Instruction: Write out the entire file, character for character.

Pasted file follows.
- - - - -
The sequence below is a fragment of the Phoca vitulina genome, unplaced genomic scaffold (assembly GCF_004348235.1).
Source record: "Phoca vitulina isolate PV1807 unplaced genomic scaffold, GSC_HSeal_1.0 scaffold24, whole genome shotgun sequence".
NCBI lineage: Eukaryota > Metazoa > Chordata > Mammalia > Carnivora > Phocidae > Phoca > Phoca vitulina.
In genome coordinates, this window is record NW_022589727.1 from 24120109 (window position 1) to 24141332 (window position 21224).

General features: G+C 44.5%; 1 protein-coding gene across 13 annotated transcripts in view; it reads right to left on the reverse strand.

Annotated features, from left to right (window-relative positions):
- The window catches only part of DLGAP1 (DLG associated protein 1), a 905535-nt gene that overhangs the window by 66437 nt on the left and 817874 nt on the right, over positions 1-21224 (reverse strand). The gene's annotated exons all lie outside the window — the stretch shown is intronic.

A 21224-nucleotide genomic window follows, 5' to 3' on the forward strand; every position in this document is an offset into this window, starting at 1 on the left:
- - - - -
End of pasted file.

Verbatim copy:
The sequence below is a fragment of the Phoca vitulina genome, unplaced genomic scaffold (assembly GCF_004348235.1).
Source record: "Phoca vitulina isolate PV1807 unplaced genomic scaffold, GSC_HSeal_1.0 scaffold24, whole genome shotgun sequence".
NCBI lineage: Eukaryota > Metazoa > Chordata > Mammalia > Carnivora > Phocidae > Phoca > Phoca vitulina.
In genome coordinates, this window is record NW_022589727.1 from 24120109 (window position 1) to 24141332 (window position 21224).

General features: G+C 44.5%; 1 protein-coding gene across 13 annotated transcripts in view; it reads right to left on the reverse strand.

Annotated features, from left to right (window-relative positions):
- The window catches only part of DLGAP1 (DLG associated protein 1), a 905535-nt gene that overhangs the window by 66437 nt on the left and 817874 nt on the right, over positions 1-21224 (reverse strand). The gene's annotated exons all lie outside the window — the stretch shown is intronic.

A 21224-nucleotide genomic window follows, 5' to 3' on the forward strand; every position in this document is an offset into this window, starting at 1 on the left: